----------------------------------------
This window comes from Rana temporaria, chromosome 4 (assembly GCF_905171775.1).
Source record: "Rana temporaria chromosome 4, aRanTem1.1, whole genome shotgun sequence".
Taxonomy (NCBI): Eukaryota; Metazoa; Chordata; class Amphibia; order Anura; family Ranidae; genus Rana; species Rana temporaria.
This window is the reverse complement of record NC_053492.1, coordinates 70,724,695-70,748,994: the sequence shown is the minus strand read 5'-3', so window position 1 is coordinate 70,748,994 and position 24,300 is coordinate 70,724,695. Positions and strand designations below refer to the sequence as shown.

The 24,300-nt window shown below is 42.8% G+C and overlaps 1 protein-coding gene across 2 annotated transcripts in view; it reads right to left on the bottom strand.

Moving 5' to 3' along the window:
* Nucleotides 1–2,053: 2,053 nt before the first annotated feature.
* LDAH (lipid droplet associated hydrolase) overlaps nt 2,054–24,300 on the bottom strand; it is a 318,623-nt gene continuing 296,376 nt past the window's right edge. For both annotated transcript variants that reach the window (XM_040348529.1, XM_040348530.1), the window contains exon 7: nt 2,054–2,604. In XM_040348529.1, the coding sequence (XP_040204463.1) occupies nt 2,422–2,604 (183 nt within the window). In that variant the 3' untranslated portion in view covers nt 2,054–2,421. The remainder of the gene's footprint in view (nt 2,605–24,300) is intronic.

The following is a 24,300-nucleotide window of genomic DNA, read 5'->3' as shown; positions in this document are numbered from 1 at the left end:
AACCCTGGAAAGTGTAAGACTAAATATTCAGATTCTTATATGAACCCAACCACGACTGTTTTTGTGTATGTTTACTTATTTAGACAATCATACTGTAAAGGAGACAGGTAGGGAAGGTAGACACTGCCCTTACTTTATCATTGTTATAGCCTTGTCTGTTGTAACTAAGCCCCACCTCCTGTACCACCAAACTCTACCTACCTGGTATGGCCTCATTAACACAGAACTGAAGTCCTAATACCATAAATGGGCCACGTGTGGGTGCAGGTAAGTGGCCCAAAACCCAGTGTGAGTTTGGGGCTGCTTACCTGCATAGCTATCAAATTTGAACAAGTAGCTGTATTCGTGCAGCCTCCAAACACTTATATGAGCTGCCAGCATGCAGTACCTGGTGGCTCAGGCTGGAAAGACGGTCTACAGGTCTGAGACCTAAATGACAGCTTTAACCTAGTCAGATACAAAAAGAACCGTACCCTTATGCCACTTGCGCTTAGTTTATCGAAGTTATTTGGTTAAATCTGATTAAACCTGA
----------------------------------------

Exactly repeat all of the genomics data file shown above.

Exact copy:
This window comes from Rana temporaria, chromosome 4 (assembly GCF_905171775.1).
Source record: "Rana temporaria chromosome 4, aRanTem1.1, whole genome shotgun sequence".
Taxonomy (NCBI): Eukaryota; Metazoa; Chordata; class Amphibia; order Anura; family Ranidae; genus Rana; species Rana temporaria.
This window is the reverse complement of record NC_053492.1, coordinates 70,724,695-70,748,994: the sequence shown is the minus strand read 5'-3', so window position 1 is coordinate 70,748,994 and position 24,300 is coordinate 70,724,695. Positions and strand designations below refer to the sequence as shown.

The 24,300-nt window shown below is 42.8% G+C and overlaps 1 protein-coding gene across 2 annotated transcripts in view; it reads right to left on the bottom strand.

Moving 5' to 3' along the window:
* Nucleotides 1–2,053: 2,053 nt before the first annotated feature.
* LDAH (lipid droplet associated hydrolase) overlaps nt 2,054–24,300 on the bottom strand; it is a 318,623-nt gene continuing 296,376 nt past the window's right edge. For both annotated transcript variants that reach the window (XM_040348529.1, XM_040348530.1), the window contains exon 7: nt 2,054–2,604. In XM_040348529.1, the coding sequence (XP_040204463.1) occupies nt 2,422–2,604 (183 nt within the window). In that variant the 3' untranslated portion in view covers nt 2,054–2,421. The remainder of the gene's footprint in view (nt 2,605–24,300) is intronic.

The following is a 24,300-nucleotide window of genomic DNA, read 5'->3' as shown; positions in this document are numbered from 1 at the left end:
AACCCTGGAAAGTGTAAGACTAAATATTCAGATTCTTATATGAACCCAACCACGACTGTTTTTGTGTATGTTTACTTATTTAGACAATCATACTGTAAAGGAGACAGGTAGGGAAGGTAGACACTGCCCTTACTTTATCATTGTTATAGCCTTGTCTGTTGTAACTAAGCCCCACCTCCTGTACCACCAAACTCTACCTACCTGGTATGGCCTCATTAACACAGAACTGAAGTCCTAATACCATAAATGGGCCACGTGTGGGTGCAGGTAAGTGGCCCAAAACCCAGTGTGAGTTTGGGGCTGCTTACCTGCATAGCTATCAAATTTGAACAAGTAGCTGTATTCGTGCAGCCTCCAAACACTTATATGAGCTGCCAGCATGCAGTACCTGGTGGCTCAGGCTGGAAAGACGGTCTACAGGTCTGAGACCTAAATGACAGCTTTAACCTAGTCAGATACAAAAAGAACCGTACCCTTATGCCACTTGCGCTTAGTTTATCGAAGTTATTTGGTTAAATCTGATTAAACCTGA